First generation

Somatic cells + germ cells

II Second generation

Somatic cells + germ cells

II Third generation

Somatic cells + germ cells, etc.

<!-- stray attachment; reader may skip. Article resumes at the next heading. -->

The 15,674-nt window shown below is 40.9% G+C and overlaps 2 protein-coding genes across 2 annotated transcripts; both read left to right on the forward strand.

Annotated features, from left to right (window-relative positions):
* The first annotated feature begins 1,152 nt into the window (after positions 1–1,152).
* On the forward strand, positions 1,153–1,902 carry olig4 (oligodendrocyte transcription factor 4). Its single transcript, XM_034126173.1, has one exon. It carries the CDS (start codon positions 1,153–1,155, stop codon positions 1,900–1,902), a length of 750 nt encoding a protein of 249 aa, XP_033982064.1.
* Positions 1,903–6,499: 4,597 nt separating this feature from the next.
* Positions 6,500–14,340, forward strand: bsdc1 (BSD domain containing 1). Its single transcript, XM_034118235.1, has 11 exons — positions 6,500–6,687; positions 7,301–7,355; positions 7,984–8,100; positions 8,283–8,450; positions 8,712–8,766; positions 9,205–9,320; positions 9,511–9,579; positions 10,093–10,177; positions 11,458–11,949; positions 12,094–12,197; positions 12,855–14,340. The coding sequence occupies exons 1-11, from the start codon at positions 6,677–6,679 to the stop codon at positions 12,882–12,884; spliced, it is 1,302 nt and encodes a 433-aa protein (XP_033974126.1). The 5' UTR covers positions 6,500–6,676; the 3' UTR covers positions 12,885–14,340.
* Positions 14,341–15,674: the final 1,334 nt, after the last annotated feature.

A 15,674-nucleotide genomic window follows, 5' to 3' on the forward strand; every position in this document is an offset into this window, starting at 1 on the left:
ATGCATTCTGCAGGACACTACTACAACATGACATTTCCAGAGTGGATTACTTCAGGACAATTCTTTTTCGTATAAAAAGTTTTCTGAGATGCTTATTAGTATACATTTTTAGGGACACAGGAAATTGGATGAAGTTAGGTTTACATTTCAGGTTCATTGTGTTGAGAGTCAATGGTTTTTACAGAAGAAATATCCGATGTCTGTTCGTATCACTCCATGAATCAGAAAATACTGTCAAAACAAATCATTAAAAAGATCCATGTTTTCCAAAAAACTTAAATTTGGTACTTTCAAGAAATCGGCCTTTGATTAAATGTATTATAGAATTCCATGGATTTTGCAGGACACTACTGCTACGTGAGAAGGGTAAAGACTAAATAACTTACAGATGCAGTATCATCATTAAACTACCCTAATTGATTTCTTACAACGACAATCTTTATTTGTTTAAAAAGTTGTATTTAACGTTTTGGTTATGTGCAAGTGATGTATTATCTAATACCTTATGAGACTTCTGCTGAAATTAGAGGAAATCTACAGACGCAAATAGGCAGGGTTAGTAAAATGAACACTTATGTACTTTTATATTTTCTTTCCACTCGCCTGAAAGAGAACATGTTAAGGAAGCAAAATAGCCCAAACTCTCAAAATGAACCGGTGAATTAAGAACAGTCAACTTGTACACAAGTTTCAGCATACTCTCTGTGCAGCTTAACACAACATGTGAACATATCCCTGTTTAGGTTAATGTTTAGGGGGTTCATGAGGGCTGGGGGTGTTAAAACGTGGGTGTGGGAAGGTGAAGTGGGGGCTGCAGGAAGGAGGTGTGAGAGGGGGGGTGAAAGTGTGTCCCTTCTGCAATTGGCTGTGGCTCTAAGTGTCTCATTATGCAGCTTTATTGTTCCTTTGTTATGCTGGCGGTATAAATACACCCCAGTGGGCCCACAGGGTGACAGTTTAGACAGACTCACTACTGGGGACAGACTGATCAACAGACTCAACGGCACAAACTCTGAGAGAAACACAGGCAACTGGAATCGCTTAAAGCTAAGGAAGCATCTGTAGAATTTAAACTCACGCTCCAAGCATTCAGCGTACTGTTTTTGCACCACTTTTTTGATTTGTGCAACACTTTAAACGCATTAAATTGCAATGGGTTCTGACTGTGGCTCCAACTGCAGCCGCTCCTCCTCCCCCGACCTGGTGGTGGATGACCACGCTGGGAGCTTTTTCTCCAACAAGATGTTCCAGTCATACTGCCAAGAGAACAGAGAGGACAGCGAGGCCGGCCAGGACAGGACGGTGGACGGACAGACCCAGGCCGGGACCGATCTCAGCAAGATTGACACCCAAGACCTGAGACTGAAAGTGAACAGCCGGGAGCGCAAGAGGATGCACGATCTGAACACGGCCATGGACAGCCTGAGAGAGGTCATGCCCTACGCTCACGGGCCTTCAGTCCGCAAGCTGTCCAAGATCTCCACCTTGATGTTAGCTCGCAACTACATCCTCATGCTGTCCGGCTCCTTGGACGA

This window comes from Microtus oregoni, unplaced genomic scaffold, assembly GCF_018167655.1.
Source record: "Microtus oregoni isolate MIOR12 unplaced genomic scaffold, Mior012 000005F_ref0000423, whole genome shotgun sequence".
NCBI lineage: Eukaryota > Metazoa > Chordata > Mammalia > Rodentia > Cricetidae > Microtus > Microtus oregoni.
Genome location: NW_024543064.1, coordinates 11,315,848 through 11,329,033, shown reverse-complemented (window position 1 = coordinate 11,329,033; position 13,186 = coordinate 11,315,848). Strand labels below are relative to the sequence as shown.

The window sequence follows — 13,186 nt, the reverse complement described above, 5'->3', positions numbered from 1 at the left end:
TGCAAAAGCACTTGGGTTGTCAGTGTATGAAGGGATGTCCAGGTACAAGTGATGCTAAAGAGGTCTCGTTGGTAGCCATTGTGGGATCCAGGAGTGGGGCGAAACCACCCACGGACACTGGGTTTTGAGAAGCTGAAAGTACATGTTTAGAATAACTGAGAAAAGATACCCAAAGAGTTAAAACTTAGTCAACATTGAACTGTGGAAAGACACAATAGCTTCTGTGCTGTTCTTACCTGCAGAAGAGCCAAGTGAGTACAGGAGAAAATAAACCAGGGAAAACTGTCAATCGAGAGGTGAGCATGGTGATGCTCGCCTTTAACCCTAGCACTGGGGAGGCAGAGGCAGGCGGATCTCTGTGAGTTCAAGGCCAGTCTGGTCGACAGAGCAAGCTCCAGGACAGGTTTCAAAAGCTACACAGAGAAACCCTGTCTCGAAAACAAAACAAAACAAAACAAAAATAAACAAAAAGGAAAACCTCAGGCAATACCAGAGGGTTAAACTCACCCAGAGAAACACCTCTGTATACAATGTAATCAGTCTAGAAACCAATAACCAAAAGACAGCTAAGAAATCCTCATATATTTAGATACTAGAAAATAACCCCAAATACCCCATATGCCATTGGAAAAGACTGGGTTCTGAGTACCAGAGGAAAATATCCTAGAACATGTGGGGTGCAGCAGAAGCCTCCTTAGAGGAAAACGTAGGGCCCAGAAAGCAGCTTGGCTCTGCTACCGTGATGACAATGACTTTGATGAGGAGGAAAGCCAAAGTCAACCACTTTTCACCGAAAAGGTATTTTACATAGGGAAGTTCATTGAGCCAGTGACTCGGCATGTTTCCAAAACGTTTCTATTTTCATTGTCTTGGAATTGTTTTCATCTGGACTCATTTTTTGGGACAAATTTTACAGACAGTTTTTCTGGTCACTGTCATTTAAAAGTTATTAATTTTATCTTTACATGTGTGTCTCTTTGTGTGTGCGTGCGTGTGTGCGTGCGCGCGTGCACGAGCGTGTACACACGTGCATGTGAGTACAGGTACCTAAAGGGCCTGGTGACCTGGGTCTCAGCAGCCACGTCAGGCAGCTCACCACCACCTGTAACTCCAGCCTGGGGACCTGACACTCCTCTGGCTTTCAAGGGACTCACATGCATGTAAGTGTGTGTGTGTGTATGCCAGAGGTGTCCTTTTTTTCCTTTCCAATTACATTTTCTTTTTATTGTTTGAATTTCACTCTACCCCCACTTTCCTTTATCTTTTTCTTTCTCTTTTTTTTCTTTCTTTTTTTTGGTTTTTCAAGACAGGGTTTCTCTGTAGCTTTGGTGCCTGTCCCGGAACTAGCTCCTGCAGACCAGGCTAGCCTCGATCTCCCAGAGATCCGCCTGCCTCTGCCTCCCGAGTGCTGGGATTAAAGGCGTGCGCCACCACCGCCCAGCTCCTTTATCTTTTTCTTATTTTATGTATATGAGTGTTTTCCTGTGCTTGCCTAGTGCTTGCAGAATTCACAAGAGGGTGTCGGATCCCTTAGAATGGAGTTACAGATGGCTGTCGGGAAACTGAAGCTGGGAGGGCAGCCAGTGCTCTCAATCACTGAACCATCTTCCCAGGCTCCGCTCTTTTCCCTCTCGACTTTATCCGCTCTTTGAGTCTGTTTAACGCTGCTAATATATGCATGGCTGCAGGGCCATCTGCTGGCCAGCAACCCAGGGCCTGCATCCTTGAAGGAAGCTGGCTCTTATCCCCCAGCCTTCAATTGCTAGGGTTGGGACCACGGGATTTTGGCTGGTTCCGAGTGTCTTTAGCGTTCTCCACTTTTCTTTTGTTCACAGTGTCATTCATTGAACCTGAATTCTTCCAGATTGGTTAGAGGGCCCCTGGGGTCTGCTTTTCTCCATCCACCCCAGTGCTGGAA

It is evident, then, while the somatic cells of each generation die at their appointed time and are differentiated anew for each generation from the germ cells, the latter, which may be termed collectively the germ-plasm, are handed on from generation to generation without interruption, and it may be supposed that this has been the case ab initio. This is the doctrine of the continuity of the germ-plasm, a doctrine of fundamental importance on account of its bearings on the phenomena of heredity.